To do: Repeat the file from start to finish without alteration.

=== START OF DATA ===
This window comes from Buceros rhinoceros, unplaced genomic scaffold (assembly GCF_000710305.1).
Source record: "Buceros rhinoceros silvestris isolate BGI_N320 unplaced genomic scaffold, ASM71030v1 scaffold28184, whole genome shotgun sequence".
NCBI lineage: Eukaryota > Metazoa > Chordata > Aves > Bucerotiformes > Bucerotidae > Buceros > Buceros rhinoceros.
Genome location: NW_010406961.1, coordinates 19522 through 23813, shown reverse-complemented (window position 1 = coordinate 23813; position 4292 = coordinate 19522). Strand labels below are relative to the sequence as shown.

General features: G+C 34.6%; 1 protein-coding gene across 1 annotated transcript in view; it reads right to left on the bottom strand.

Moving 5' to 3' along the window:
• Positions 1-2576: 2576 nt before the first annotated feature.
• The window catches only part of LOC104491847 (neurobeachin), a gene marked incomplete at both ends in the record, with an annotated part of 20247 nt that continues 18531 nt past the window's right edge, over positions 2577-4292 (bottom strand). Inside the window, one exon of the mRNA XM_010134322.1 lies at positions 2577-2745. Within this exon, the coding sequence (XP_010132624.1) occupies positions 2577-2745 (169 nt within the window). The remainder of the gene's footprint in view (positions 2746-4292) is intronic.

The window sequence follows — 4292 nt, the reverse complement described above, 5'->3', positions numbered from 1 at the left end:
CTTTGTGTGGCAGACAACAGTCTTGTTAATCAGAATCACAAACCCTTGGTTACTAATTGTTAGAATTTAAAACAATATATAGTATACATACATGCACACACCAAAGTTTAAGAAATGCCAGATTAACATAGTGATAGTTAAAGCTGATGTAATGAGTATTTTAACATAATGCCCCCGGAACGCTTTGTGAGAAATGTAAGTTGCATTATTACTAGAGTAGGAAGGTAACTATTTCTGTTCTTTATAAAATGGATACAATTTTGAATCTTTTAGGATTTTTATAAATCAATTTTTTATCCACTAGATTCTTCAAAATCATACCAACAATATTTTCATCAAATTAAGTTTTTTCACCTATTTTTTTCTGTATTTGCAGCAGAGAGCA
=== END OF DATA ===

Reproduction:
This window comes from Buceros rhinoceros, unplaced genomic scaffold (assembly GCF_000710305.1).
Source record: "Buceros rhinoceros silvestris isolate BGI_N320 unplaced genomic scaffold, ASM71030v1 scaffold28184, whole genome shotgun sequence".
NCBI lineage: Eukaryota > Metazoa > Chordata > Aves > Bucerotiformes > Bucerotidae > Buceros > Buceros rhinoceros.
Genome location: NW_010406961.1, coordinates 19522 through 23813, shown reverse-complemented (window position 1 = coordinate 23813; position 4292 = coordinate 19522). Strand labels below are relative to the sequence as shown.

General features: G+C 34.6%; 1 protein-coding gene across 1 annotated transcript in view; it reads right to left on the bottom strand.

Moving 5' to 3' along the window:
• Positions 1-2576: 2576 nt before the first annotated feature.
• The window catches only part of LOC104491847 (neurobeachin), a gene marked incomplete at both ends in the record, with an annotated part of 20247 nt that continues 18531 nt past the window's right edge, over positions 2577-4292 (bottom strand). Inside the window, one exon of the mRNA XM_010134322.1 lies at positions 2577-2745. Within this exon, the coding sequence (XP_010132624.1) occupies positions 2577-2745 (169 nt within the window). The remainder of the gene's footprint in view (positions 2746-4292) is intronic.

The window sequence follows — 4292 nt, the reverse complement described above, 5'->3', positions numbered from 1 at the left end:
CTTTGTGTGGCAGACAACAGTCTTGTTAATCAGAATCACAAACCCTTGGTTACTAATTGTTAGAATTTAAAACAATATATAGTATACATACATGCACACACCAAAGTTTAAGAAATGCCAGATTAACATAGTGATAGTTAAAGCTGATGTAATGAGTATTTTAACATAATGCCCCCGGAACGCTTTGTGAGAAATGTAAGTTGCATTATTACTAGAGTAGGAAGGTAACTATTTCTGTTCTTTATAAAATGGATACAATTTTGAATCTTTTAGGATTTTTATAAATCAATTTTTTATCCACTAGATTCTTCAAAATCATACCAACAATATTTTCATCAAATTAAGTTTTTTCACCTATTTTTTTCTGTATTTGCAGCAGAGAGCA